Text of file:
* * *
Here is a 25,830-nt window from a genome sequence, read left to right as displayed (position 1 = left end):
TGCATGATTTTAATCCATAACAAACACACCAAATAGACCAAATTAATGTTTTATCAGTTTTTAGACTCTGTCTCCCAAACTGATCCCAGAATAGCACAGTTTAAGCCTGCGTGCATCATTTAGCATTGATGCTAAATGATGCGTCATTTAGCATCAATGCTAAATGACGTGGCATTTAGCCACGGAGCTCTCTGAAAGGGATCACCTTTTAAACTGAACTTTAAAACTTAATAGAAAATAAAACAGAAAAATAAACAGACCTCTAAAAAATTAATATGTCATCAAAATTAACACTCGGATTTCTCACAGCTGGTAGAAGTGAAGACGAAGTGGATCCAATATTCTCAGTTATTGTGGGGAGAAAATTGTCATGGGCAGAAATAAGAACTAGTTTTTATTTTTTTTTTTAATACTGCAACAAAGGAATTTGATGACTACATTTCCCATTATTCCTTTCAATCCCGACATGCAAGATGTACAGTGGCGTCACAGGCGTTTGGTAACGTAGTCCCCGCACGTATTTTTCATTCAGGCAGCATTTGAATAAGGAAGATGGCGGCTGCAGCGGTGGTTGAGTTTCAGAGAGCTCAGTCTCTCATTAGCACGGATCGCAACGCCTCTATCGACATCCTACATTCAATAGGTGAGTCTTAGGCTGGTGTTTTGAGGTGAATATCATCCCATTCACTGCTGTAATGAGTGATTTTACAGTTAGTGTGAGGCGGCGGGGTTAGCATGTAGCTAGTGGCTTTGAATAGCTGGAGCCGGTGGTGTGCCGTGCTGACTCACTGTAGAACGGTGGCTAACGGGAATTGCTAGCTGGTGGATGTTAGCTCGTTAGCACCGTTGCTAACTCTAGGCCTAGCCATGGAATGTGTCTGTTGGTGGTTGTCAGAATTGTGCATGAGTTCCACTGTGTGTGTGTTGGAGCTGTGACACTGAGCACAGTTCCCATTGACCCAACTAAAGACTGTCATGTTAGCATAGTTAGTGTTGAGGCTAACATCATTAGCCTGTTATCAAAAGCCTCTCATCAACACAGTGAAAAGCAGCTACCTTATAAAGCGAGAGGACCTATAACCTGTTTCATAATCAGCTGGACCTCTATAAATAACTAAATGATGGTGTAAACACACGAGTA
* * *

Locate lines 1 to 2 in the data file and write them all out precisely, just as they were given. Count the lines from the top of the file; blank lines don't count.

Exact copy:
Here is a 25,830-nt window from a genome sequence, read left to right as displayed (position 1 = left end):
TGCATGATTTTAATCCATAACAAACACACCAAATAGACCAAATTAATGTTTTATCAGTTTTTAGACTCTGTCTCCCAAACTGATCCCAGAATAGCACAGTTTAAGCCTGCGTGCATCATTTAGCATTGATGCTAAATGATGCGTCATTTAGCATCAATGCTAAATGACGTGGCATTTAGCCACGGAGCTCTCTGAAAGGGATCACCTTTTAAACTGAACTTTAAAACTTAATAGAAAATAAAACAGAAAAATAAACAGACCTCTAAAAAATTAATATGTCATCAAAATTAACACTCGGATTTCTCACAGCTGGTAGAAGTGAAGACGAAGTGGATCCAATATTCTCAGTTATTGTGGGGAGAAAATTGTCATGGGCAGAAATAAGAACTAGTTTTTATTTTTTTTTTTAATACTGCAACAAAGGAATTTGATGACTACATTTCCCATTATTCCTTTCAATCCCGACATGCAAGATGTACAGTGGCGTCACAGGCGTTTGGTAACGTAGTCCCCGCACGTATTTTTCATTCAGGCAGCATTTGAATAAGGAAGATGGCGGCTGCAGCGGTGGTTGAGTTTCAGAGAGCTCAGTCTCTCATTAGCACGGATCGCAACGCCTCTATCGACATCCTACATTCAATAGGTGAGTCTTAGGCTGGTGTTTTGAGGTGAATATCATCCCATTCACTGCTGTAATGAGTGATTTTACAGTTAGTGTGAGGCGGCGGGGTTAGCATGTAGCTAGTGGCTTTGAATAGCTGGAGCCGGTGGTGTGCCGTGCTGACTCACTGTAGAACGGTGGCTAACGGGAATTGCTAGCTGGTGGATGTTAGCTCGTTAGCACCGTTGCTAACTCTAGGCCTAGCCATGGAATGTGTCTGTTGGTGGTTGTCAGAATTGTGCATGAGTTCCACTGTGTGTGTGTTGGAGCTGTGACACTGAGCACAGTTCCCATTGACCCAACTAAAGACTGTCATGTTAGCATAGTTAGTGTTGAGGCTAACATCATTAGCCTGTTATCAAAAGCCTCTCATCAACACAGTGAAAAGCAGCTACCTTATAAAGCGAGAGGACCTATAACCTGTTTCATAATCAGCTGGACCTCTATAAATAACTAAATGATGGTGTAAACACACGAGTA